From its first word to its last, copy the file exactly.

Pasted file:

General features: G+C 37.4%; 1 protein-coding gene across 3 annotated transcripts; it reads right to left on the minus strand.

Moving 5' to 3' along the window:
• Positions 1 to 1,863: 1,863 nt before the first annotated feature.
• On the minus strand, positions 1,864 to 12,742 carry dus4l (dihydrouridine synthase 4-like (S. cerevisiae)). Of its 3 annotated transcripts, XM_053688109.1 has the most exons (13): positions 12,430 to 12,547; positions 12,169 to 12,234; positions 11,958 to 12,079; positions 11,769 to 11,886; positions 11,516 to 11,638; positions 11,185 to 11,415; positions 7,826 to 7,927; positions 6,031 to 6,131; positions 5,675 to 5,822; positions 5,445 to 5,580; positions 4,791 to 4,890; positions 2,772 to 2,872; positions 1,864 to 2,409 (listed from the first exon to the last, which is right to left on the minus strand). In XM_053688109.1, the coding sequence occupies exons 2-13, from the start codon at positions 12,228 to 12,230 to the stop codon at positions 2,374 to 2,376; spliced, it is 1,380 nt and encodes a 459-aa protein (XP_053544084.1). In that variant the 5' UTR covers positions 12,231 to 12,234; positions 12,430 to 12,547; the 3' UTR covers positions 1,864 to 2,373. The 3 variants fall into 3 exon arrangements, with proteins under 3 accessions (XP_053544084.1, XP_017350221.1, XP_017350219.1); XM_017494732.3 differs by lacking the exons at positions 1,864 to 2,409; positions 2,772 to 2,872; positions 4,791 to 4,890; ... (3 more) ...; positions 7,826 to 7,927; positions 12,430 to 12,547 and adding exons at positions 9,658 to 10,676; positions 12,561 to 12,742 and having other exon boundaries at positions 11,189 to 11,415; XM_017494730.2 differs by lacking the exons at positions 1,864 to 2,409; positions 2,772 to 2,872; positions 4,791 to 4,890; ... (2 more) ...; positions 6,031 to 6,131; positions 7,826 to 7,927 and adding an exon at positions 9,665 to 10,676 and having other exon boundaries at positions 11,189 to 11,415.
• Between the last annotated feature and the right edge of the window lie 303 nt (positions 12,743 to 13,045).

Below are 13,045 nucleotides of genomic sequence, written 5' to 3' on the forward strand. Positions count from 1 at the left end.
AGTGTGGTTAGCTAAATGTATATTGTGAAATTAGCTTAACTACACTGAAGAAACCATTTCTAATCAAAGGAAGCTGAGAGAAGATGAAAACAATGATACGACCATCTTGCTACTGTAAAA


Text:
General features: G+C 37.4%; 1 protein-coding gene across 3 annotated transcripts; it reads right to left on the minus strand.

Moving 5' to 3' along the window:
• Positions 1 to 1,863: 1,863 nt before the first annotated feature.
• On the minus strand, positions 1,864 to 12,742 carry dus4l (dihydrouridine synthase 4-like (S. cerevisiae)). Of its 3 annotated transcripts, XM_053688109.1 has the most exons (13): positions 12,430 to 12,547; positions 12,169 to 12,234; positions 11,958 to 12,079; positions 11,769 to 11,886; positions 11,516 to 11,638; positions 11,185 to 11,415; positions 7,826 to 7,927; positions 6,031 to 6,131; positions 5,675 to 5,822; positions 5,445 to 5,580; positions 4,791 to 4,890; positions 2,772 to 2,872; positions 1,864 to 2,409 (listed from the first exon to the last, which is right to left on the minus strand). In XM_053688109.1, the coding sequence occupies exons 2-13, from the start codon at positions 12,228 to 12,230 to the stop codon at positions 2,374 to 2,376; spliced, it is 1,380 nt and encodes a 459-aa protein (XP_053544084.1). In that variant the 5' UTR covers positions 12,231 to 12,234; positions 12,430 to 12,547; the 3' UTR covers positions 1,864 to 2,373. The 3 variants fall into 3 exon arrangements, with proteins under 3 accessions (XP_053544084.1, XP_017350221.1, XP_017350219.1); XM_017494732.3 differs by lacking the exons at positions 1,864 to 2,409; positions 2,772 to 2,872; positions 4,791 to 4,890; ... (3 more) ...; positions 7,826 to 7,927; positions 12,430 to 12,547 and adding exons at positions 9,658 to 10,676; positions 12,561 to 12,742 and having other exon boundaries at positions 11,189 to 11,415; XM_017494730.2 differs by lacking the exons at positions 1,864 to 2,409; positions 2,772 to 2,872; positions 4,791 to 4,890; ... (2 more) ...; positions 6,031 to 6,131; positions 7,826 to 7,927 and adding an exon at positions 9,665 to 10,676 and having other exon boundaries at positions 11,189 to 11,415.
• Between the last annotated feature and the right edge of the window lie 303 nt (positions 12,743 to 13,045).

Below are 13,045 nucleotides of genomic sequence, written 5' to 3' on the forward strand. Positions count from 1 at the left end.
AGTGTGGTTAGCTAAATGTATATTGTGAAATTAGCTTAACTACACTGAAGAAACCATTTCTAATCAAAGGAAGCTGAGAGAAGATGAAAACAATGATACGACCATCTTGCTACTGTAAAA